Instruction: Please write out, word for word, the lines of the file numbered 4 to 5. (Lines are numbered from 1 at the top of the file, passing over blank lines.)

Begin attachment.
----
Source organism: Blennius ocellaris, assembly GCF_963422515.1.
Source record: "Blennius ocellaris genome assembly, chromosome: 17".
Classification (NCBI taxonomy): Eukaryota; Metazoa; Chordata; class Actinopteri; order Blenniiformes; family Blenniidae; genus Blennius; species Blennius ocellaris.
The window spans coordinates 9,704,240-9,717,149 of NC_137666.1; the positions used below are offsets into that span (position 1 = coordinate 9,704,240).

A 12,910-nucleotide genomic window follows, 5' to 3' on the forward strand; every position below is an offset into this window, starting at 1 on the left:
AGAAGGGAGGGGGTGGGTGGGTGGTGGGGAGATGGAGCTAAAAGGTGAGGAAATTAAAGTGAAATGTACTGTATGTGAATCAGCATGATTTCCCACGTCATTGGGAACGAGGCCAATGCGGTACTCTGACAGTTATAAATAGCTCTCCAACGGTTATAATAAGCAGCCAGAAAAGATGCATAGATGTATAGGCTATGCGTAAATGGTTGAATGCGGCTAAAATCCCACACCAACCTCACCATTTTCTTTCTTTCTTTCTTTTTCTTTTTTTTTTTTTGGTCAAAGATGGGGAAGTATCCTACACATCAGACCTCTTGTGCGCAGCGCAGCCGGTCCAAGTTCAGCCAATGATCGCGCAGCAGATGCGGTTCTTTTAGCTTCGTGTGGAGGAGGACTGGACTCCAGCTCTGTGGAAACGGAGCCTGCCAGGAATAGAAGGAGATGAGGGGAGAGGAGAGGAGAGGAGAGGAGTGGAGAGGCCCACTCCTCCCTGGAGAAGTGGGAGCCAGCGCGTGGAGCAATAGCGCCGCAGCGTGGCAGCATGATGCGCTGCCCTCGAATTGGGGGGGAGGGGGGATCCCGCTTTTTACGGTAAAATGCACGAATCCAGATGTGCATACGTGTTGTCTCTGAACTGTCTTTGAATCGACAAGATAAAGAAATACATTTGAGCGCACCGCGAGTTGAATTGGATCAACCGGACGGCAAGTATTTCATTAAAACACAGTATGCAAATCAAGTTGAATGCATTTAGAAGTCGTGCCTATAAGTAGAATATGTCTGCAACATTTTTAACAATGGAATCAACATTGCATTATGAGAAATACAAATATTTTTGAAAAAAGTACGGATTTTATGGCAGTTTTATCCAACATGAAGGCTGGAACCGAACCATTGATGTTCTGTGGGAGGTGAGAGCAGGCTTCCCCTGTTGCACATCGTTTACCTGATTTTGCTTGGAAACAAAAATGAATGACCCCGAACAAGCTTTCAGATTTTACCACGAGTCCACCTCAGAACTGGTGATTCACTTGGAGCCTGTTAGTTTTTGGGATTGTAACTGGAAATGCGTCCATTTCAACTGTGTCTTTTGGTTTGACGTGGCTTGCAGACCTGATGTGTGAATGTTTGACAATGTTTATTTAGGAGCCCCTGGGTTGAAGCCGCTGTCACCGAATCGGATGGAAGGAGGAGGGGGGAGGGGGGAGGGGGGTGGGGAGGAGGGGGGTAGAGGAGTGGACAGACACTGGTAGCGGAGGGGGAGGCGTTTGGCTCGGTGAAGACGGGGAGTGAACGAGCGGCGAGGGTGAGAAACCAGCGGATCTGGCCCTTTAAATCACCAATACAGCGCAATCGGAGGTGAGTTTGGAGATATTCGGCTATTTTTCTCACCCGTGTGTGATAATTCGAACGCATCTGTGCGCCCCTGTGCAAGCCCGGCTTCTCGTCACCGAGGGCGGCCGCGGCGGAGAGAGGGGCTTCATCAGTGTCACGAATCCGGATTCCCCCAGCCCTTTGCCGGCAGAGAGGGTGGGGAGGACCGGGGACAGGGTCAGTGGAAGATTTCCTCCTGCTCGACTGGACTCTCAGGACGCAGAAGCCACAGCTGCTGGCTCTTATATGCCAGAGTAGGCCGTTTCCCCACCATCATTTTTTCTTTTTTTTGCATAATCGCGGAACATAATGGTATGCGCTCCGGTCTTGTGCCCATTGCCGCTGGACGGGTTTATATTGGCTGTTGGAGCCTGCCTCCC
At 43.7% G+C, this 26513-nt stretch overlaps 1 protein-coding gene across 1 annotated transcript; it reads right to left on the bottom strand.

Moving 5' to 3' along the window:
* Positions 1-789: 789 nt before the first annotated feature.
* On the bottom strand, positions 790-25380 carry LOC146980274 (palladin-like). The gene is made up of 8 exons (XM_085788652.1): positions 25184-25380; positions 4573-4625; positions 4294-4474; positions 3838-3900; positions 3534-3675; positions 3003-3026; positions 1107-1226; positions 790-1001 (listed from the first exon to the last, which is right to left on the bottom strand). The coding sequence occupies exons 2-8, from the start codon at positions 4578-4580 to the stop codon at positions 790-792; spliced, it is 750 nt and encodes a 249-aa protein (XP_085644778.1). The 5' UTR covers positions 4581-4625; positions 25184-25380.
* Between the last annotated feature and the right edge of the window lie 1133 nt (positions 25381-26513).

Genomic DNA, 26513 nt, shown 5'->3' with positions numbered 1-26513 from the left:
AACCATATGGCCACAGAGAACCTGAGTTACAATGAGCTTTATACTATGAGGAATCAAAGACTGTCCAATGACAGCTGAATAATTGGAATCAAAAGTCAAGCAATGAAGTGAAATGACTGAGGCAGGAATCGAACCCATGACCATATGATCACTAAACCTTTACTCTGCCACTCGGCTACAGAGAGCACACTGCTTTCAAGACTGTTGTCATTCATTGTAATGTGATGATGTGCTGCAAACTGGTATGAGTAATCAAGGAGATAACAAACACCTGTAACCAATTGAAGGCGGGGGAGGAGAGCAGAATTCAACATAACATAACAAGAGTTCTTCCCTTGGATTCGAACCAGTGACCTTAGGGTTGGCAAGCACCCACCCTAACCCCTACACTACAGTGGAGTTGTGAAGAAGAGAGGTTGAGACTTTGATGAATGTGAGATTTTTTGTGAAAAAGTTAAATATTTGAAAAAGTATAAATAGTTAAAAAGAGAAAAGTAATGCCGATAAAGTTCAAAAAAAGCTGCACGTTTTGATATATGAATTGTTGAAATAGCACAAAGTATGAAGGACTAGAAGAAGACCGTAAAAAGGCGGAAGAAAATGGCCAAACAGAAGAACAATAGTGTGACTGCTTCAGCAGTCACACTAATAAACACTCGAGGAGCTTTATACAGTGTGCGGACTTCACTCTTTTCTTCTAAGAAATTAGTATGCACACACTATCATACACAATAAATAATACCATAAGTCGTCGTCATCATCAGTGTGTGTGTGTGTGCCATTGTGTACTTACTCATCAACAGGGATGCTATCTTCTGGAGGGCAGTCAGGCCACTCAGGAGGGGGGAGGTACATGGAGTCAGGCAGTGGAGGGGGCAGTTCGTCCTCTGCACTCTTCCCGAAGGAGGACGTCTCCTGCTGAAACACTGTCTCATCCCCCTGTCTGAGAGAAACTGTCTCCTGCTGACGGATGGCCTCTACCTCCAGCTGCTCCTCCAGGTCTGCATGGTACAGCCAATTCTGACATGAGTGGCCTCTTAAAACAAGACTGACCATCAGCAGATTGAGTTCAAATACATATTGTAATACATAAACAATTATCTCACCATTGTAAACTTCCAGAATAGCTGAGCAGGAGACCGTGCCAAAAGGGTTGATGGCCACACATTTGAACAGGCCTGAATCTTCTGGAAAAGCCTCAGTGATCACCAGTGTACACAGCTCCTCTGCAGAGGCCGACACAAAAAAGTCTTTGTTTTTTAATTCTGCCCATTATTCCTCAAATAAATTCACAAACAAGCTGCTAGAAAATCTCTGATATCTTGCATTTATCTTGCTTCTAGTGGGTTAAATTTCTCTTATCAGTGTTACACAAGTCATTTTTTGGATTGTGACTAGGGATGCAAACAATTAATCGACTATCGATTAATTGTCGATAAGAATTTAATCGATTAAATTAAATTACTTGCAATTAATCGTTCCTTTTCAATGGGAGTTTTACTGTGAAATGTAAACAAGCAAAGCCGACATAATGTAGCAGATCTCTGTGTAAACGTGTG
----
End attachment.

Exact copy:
The window spans coordinates 9,704,240-9,717,149 of NC_137666.1; the positions used below are offsets into that span (position 1 = coordinate 9,704,240).

A 12,910-nucleotide genomic window follows, 5' to 3' on the forward strand; every position below is an offset into this window, starting at 1 on the left: